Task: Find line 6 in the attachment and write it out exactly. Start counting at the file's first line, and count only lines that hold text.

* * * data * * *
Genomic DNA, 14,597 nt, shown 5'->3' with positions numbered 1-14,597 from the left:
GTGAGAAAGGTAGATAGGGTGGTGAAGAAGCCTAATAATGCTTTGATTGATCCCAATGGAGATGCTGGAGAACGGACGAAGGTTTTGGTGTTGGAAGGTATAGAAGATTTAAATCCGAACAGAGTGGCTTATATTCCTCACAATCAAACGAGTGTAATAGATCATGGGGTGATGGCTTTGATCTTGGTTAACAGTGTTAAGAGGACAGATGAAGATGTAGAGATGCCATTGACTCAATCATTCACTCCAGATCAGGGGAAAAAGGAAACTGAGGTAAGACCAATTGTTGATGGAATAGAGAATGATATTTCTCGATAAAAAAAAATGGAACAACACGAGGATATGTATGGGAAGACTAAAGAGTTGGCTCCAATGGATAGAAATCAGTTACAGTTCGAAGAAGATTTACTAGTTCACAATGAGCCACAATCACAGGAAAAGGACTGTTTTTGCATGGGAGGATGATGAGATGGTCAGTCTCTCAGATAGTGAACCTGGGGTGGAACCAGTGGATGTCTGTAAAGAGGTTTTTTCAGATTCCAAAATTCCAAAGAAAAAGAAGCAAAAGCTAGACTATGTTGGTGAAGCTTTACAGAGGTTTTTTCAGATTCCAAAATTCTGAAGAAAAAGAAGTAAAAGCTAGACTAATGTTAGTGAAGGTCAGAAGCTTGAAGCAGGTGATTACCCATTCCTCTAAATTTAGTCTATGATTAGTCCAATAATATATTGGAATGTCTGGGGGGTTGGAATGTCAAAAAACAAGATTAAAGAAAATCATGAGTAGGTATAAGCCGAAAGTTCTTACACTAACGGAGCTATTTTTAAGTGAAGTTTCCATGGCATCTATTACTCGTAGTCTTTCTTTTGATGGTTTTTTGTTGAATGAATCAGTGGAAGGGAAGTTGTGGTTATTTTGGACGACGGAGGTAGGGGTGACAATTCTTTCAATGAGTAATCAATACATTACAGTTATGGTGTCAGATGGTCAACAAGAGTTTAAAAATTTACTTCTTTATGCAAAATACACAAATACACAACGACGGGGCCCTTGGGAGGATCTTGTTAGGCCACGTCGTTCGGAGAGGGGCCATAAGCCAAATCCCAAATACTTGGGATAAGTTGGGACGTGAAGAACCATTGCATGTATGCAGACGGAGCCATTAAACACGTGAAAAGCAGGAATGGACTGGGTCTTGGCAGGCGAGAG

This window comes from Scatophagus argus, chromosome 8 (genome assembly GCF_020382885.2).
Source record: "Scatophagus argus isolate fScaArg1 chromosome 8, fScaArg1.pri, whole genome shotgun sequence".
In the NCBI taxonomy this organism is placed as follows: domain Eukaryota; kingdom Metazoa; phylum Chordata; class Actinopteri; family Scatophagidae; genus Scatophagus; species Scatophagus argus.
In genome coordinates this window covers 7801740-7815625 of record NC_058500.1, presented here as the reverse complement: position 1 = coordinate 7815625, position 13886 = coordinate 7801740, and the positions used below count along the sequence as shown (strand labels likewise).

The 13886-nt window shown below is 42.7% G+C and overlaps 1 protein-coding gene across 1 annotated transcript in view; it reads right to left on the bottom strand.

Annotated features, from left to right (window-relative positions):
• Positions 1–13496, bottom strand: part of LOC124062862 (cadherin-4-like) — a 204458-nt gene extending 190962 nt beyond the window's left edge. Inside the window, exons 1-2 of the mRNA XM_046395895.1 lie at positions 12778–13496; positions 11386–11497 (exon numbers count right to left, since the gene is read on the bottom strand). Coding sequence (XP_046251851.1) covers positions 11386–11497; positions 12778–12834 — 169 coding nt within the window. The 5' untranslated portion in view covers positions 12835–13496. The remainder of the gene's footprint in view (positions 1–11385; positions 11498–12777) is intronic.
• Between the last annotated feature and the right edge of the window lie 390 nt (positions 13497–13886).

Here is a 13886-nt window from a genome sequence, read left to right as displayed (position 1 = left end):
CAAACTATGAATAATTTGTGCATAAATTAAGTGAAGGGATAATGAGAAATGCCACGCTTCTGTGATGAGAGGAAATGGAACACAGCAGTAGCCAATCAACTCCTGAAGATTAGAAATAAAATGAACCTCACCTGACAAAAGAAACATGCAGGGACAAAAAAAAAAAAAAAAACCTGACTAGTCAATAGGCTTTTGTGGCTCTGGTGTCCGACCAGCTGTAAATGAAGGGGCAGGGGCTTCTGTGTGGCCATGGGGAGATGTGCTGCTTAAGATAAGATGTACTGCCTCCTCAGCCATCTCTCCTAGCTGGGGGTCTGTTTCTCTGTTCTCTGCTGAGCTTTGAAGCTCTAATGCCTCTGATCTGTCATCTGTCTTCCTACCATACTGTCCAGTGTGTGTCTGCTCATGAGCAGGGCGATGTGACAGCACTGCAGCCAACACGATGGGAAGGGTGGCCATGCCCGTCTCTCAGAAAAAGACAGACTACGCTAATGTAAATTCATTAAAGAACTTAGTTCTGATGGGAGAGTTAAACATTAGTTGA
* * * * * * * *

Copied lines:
In genome coordinates this window covers 7801740-7815625 of record NC_058500.1, presented here as the reverse complement: position 1 = coordinate 7815625, position 13886 = coordinate 7801740, and the positions used below count along the sequence as shown (strand labels likewise).